Aki Fresh Mex is thriving in Marina, a small city that has dozens of restaurants preparing food from many different countries in its 9.8 square miles. For those seeking a taste of Mexico, this hidden gem promises a flavorful experience. And perhaps the best part is that Aki Fresh has dishes that attract omnivores, vegetarians and vegans alike – from chile verde pork to mole, nopales rellenos asados (grilled stuffed cactus), veggie tacos and more.
The restaurant is owned and operated by mother-daughter duo Isabel Escorcia, the chef, and her daughter Danna Herrera, who works the front-of-house. Escorcia says that growing up, she wasn’t interested in cooking and would spend her time outside on the fields with her father. Now, she is a self-taught chef who got inspired by watching cooking shows and movies. Before wearing an apron, she worked in the fields picking strawberries and zucchini. She also worked as a waitress for over 20 years before starting her cooking adventure. But being a chef was new – “I never worked in the kitchen,” she says in Spanish.
Escorcia’s work in the kitchen started in 2019 with a catering business. A year later, in January 2020, she opened her own restaurant. The timing was tough: Just a few weeks later the Covid-19 shutdown and shelter in place began. But the restaurant survived thanks to word of mouth and take-out orders. “People like the food because it’s authentic,” Escorcia says.
Escorcia says Chef Jason Balestrieri, the owner of Cantineta Luca in Carmel, was her inspiration. “I always felt greatly inspired by his dedication to his work,” she says. When Escorcia was learning about the restaurant business and specifically meat cuts, Balestrieri lent her some books.
Escorcia uses fresh ingredients and makes all the dishes from scratch, including tortillas (made fresh every day), moles, salsas, chorizo and carnitas. Carnitas may seem easy to make, but it requires a lot of dedication to make sure it’s tasty and tender. On some days the restaurant offers specials using seasonal ingredients, like stuffed squash blossoms or chicatana mole (chicatanas are winged ants – a Oaxacan delicacy – that appear after the first rain in the summer).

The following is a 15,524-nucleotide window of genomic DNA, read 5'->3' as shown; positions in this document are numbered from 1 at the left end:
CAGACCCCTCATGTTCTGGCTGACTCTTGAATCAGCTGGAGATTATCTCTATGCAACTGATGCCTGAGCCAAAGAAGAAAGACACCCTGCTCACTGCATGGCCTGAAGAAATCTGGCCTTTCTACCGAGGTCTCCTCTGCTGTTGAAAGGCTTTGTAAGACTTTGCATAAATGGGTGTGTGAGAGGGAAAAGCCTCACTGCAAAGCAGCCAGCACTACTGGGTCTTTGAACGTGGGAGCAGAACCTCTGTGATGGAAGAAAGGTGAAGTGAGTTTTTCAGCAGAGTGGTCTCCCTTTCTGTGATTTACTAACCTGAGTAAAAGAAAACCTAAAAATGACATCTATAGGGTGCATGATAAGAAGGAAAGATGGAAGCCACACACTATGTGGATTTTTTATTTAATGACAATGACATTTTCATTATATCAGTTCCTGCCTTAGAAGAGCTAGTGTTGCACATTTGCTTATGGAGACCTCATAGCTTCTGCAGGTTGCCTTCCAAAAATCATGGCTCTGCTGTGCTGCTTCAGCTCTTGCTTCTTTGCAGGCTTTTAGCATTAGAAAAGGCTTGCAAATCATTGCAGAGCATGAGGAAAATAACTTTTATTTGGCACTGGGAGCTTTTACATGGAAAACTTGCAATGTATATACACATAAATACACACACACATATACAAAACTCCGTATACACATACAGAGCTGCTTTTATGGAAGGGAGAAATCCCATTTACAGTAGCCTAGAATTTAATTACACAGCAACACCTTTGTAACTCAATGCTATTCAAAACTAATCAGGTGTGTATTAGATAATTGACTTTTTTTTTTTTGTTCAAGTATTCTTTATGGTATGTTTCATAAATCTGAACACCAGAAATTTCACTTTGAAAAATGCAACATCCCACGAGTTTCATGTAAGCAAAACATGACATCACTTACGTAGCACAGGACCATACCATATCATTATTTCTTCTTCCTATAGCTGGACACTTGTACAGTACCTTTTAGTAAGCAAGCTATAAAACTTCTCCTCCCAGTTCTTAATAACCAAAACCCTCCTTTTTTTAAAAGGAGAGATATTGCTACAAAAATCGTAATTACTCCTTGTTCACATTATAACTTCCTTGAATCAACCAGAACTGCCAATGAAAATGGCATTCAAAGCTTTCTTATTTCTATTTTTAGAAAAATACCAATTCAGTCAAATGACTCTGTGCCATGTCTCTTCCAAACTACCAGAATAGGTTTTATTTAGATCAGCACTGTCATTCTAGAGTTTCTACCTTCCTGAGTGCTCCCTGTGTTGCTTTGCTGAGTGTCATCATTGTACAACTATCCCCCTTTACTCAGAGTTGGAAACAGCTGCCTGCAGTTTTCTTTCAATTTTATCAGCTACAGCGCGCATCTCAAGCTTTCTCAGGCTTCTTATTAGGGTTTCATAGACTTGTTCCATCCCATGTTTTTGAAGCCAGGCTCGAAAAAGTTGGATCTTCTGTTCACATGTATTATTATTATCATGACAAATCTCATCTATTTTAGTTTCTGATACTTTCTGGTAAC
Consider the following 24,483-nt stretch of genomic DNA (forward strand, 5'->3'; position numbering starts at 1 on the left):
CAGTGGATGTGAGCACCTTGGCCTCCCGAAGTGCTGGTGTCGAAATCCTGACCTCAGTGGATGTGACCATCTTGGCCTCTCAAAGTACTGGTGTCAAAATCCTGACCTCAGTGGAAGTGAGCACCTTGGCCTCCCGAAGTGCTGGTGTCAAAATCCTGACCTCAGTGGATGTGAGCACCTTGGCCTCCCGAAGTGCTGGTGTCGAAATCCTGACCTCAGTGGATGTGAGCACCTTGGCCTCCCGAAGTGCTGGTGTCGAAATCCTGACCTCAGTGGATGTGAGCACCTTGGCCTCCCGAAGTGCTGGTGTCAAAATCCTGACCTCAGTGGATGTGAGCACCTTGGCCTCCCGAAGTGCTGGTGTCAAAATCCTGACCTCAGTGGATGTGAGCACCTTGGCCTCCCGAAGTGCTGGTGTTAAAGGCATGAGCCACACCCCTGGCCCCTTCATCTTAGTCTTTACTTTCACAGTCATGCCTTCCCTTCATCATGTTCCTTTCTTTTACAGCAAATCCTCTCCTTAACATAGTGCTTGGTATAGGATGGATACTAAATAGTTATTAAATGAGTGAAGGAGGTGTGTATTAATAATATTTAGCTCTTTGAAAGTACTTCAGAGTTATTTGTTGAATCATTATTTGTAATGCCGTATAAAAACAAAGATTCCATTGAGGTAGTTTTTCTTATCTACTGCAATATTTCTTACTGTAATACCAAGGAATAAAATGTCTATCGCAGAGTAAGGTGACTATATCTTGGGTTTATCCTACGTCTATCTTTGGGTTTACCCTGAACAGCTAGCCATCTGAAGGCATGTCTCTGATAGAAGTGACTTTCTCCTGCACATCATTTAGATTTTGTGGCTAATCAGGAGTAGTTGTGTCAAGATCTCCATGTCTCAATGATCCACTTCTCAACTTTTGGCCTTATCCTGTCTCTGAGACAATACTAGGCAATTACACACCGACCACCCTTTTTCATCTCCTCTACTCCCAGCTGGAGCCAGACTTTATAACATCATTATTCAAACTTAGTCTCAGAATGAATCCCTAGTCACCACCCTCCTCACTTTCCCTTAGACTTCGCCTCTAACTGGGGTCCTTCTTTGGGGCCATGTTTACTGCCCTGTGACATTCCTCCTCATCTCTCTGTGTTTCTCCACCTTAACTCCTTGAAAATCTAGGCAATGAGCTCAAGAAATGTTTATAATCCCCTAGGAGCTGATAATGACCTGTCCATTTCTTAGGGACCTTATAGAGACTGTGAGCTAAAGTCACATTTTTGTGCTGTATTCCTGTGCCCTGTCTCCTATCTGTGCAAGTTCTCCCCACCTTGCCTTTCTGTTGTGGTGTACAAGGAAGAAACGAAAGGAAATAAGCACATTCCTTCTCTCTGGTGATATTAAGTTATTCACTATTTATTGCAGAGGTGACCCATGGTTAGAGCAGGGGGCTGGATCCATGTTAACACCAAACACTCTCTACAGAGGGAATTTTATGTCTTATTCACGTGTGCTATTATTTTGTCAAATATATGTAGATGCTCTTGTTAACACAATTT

Every Thursday from 6:30-8:30pm the vibe of the restaurant changes when it’s filled by the sound of violin. Rafael Vazquez and Momo Wang – who make up a duo called Bohemian Strings – play a variety of music.
Escorcia’s interest in cooking began when she started missing her mom and grandmother’s moles. Escorcia remembers calling her mom and grandma, who had Alzheimer’s, to ask them for their mole verde and mole recipes, respectively. She got the ingredients they use for their signature dishes, but “moms normally don’t use measuring cups,” she says.
Escorcia played with measurements and cooked her grandma’s mole every week for three months until she got it right.
Escorcia says she doesn’t follow her mom’s mole verde recipe to a tee. She leaves out the epazote – a Mexican herb with an anise-like flavor (if used in excess, it can overpower other flavors). “It’s bitter,” Escorcia says, adding that it is OK to modify family recipes. “That’s the way you make it yours.” And while there was a lot to learn about being a chef, Escorcia’s past jobs also provided some useful knowledge. From picking zucchinis from the field, she knows how to slice them, grill them and stuff them to create two favorites: Calabacitas Mexicanas and stuffed zucchini. Escorcia uses zucchini squash instead of Mexican squash. “I started with Mexican squash, but it doesn’t work the same,” Escorcia says – because of its pear-ish shape, Mexican squash doesn’t cook evenly. Other favorites on the menu are the mole, Isabel’s chiles rellenos and the Aki Molcajete – a dish with grilled chicken, pork, steak, house-made chorizo, cactus and cambray onions, topped with queso fresco and molcajete sauce.
“What we are looking for is the Mexican flavor,” Escorcia highlights. The goal, she says, is to take people to Mexico with one bite.